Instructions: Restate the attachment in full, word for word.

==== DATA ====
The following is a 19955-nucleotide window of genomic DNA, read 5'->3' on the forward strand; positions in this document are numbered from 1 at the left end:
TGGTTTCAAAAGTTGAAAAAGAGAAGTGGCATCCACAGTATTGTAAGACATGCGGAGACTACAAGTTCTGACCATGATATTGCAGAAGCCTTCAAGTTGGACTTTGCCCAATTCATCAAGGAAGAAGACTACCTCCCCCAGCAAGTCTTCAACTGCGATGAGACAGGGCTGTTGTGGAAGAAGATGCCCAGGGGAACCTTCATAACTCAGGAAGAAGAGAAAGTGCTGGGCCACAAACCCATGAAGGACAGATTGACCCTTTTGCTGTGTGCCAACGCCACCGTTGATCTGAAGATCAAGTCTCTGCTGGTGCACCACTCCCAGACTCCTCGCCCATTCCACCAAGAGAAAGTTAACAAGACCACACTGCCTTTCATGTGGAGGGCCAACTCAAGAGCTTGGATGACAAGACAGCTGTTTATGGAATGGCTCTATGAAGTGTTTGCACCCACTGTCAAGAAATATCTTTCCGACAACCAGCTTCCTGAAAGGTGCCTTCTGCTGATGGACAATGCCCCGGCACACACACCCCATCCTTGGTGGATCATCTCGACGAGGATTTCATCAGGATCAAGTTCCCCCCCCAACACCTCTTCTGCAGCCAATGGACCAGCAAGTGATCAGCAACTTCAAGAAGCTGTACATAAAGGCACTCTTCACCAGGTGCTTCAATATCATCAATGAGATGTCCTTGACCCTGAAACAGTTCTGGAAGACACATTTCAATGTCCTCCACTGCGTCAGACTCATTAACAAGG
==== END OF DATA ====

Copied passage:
The following is a 19955-nucleotide window of genomic DNA, read 5'->3' on the forward strand; positions in this document are numbered from 1 at the left end:
TGGTTTCAAAAGTTGAAAAAGAGAAGTGGCATCCACAGTATTGTAAGACATGCGGAGACTACAAGTTCTGACCATGATATTGCAGAAGCCTTCAAGTTGGACTTTGCCCAATTCATCAAGGAAGAAGACTACCTCCCCCAGCAAGTCTTCAACTGCGATGAGACAGGGCTGTTGTGGAAGAAGATGCCCAGGGGAACCTTCATAACTCAGGAAGAAGAGAAAGTGCTGGGCCACAAACCCATGAAGGACAGATTGACCCTTTTGCTGTGTGCCAACGCCACCGTTGATCTGAAGATCAAGTCTCTGCTGGTGCACCACTCCCAGACTCCTCGCCCATTCCACCAAGAGAAAGTTAACAAGACCACACTGCCTTTCATGTGGAGGGCCAACTCAAGAGCTTGGATGACAAGACAGCTGTTTATGGAATGGCTCTATGAAGTGTTTGCACCCACTGTCAAGAAATATCTTTCCGACAACCAGCTTCCTGAAAGGTGCCTTCTGCTGATGGACAATGCCCCGGCACACACACCCCATCCTTGGTGGATCATCTCGACGAGGATTTCATCAGGATCAAGTTCCCCCCCCAACACCTCTTCTGCAGCCAATGGACCAGCAAGTGATCAGCAACTTCAAGAAGCTGTACATAAAGGCACTCTTCACCAGGTGCTTCAATATCATCAATGAGATGTCCTTGACCCTGAAACAGTTCTGGAAGACACATTTCAATGTCCTCCACTGCGTCAGACTCATTAACAAGG